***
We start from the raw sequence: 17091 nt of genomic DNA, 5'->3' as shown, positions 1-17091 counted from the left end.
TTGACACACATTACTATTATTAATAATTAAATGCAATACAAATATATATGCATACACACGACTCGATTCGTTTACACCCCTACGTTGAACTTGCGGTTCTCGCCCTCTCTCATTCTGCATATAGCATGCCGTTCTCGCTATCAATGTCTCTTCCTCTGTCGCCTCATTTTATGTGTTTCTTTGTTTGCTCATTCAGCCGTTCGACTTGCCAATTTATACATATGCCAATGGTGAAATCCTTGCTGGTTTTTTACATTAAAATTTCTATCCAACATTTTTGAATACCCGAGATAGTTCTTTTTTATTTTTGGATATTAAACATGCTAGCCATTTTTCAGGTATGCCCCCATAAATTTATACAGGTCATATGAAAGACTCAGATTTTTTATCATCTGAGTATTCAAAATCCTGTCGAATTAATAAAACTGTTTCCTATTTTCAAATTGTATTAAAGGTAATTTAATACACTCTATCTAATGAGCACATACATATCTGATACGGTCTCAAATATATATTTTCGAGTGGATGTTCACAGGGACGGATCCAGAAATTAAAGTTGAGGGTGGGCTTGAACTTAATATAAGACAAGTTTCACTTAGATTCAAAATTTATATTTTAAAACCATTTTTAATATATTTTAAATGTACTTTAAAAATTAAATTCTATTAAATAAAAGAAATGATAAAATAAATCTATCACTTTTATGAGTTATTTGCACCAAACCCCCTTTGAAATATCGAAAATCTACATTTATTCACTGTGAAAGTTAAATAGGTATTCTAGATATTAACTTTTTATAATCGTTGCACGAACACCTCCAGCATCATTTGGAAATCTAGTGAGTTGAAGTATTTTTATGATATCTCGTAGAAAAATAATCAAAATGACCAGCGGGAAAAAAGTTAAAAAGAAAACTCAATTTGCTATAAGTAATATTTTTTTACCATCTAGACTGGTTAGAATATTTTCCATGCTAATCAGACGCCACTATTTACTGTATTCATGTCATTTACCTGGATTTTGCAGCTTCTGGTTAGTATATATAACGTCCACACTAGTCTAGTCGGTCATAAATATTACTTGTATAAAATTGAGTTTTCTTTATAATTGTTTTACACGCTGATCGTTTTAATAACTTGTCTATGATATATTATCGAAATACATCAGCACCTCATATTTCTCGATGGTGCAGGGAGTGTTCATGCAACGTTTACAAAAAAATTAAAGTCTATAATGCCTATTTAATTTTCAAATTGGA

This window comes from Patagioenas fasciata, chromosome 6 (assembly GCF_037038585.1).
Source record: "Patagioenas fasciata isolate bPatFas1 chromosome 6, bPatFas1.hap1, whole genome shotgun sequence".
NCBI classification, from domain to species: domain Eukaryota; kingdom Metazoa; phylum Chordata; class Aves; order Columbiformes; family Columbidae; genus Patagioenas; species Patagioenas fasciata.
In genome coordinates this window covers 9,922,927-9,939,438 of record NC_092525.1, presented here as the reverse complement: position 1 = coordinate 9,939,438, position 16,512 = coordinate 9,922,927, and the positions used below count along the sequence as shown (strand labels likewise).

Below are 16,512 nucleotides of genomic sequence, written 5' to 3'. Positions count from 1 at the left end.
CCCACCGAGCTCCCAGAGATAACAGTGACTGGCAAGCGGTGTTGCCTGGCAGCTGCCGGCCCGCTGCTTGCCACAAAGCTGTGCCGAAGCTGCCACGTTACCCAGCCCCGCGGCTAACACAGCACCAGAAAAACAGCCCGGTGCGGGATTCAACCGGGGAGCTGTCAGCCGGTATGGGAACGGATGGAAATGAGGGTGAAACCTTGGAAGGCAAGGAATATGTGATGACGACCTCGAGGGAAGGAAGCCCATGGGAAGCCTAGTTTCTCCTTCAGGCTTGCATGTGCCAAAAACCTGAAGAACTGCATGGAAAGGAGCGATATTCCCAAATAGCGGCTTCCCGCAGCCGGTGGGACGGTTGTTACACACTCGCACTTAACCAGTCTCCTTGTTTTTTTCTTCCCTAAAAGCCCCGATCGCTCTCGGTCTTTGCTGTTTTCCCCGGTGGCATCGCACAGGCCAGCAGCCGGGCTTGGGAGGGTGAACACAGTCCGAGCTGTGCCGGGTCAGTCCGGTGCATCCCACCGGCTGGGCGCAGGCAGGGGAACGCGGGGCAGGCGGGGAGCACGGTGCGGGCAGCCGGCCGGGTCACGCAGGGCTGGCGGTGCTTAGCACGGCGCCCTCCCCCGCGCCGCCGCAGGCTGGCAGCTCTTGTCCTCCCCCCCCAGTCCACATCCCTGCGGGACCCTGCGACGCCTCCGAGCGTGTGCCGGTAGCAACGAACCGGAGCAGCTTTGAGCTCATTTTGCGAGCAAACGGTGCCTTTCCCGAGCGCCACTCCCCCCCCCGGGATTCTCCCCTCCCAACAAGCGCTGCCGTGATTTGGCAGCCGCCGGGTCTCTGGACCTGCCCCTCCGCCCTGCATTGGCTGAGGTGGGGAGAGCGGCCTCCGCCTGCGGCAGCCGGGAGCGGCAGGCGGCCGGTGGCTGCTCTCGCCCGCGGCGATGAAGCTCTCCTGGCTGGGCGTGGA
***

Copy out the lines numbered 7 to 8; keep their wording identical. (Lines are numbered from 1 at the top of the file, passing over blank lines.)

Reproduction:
Below are 16,512 nucleotides of genomic sequence, written 5' to 3'. Positions count from 1 at the left end.
CCCACCGAGCTCCCAGAGATAACAGTGACTGGCAAGCGGTGTTGCCTGGCAGCTGCCGGCCCGCTGCTTGCCACAAAGCTGTGCCGAAGCTGCCACGTTACCCAGCCCCGCGGCTAACACAGCACCAGAAAAACAGCCCGGTGCGGGATTCAACCGGGGAGCTGTCAGCCGGTATGGGAACGGATGGAAATGAGGGTGAAACCTTGGAAGGCAAGGAATATGTGATGACGACCTCGAGGGAAGGAAGCCCATGGGAAGCCTAGTTTCTCCTTCAGGCTTGCATGTGCCAAAAACCTGAAGAACTGCATGGAAAGGAGCGATATTCCCAAATAGCGGCTTCCCGCAGCCGGTGGGACGGTTGTTACACACTCGCACTTAACCAGTCTCCTTGTTTTTTTCTTCCCTAAAAGCCCCGATCGCTCTCGGTCTTTGCTGTTTTCCCCGGTGGCATCGCACAGGCCAGCAGCCGGGCTTGGGAGGGTGAACACAGTCCGAGCTGTGCCGGGTCAGTCCGGTGCATCCCACCGGCTGGGCGCAGGCAGGGGAACGCGGGGCAGGCGGGGAGCACGGTGCGGGCAGCCGGCCGGGTCACGCAGGGCTGGCGGTGCTTAGCACGGCGCCCTCCCCCGCGCCGCCGCAGGCTGGCAGCTCTTGTCCTCCCCCCCCAGTCCACATCCCTGCGGGACCCTGCGACGCCTCCGAGCGTGTGCCGGTAGCAACGAACCGGAGCAGCTTTGAGCTCATTTTGCGAGCAAACGGTGCCTTTCCCGAGCGCCACTCCCCCCCCCGGGATTCTCCCCTCCCAACAAGCGCTGCCGTGATTTGGCAGCCGCCGGGTCTCTGGACCTGCCCCTCCGCCCTGCATTGGCTGAGGTGGGGAGAGCGGCCTCCGCCTGCGGCAGCCGGGAGCGGCAGGCGGCCGGTGGCTGCTCTCGCCCGCGGCGATGAAGCTCTCCTGGCTGGGCGTGGA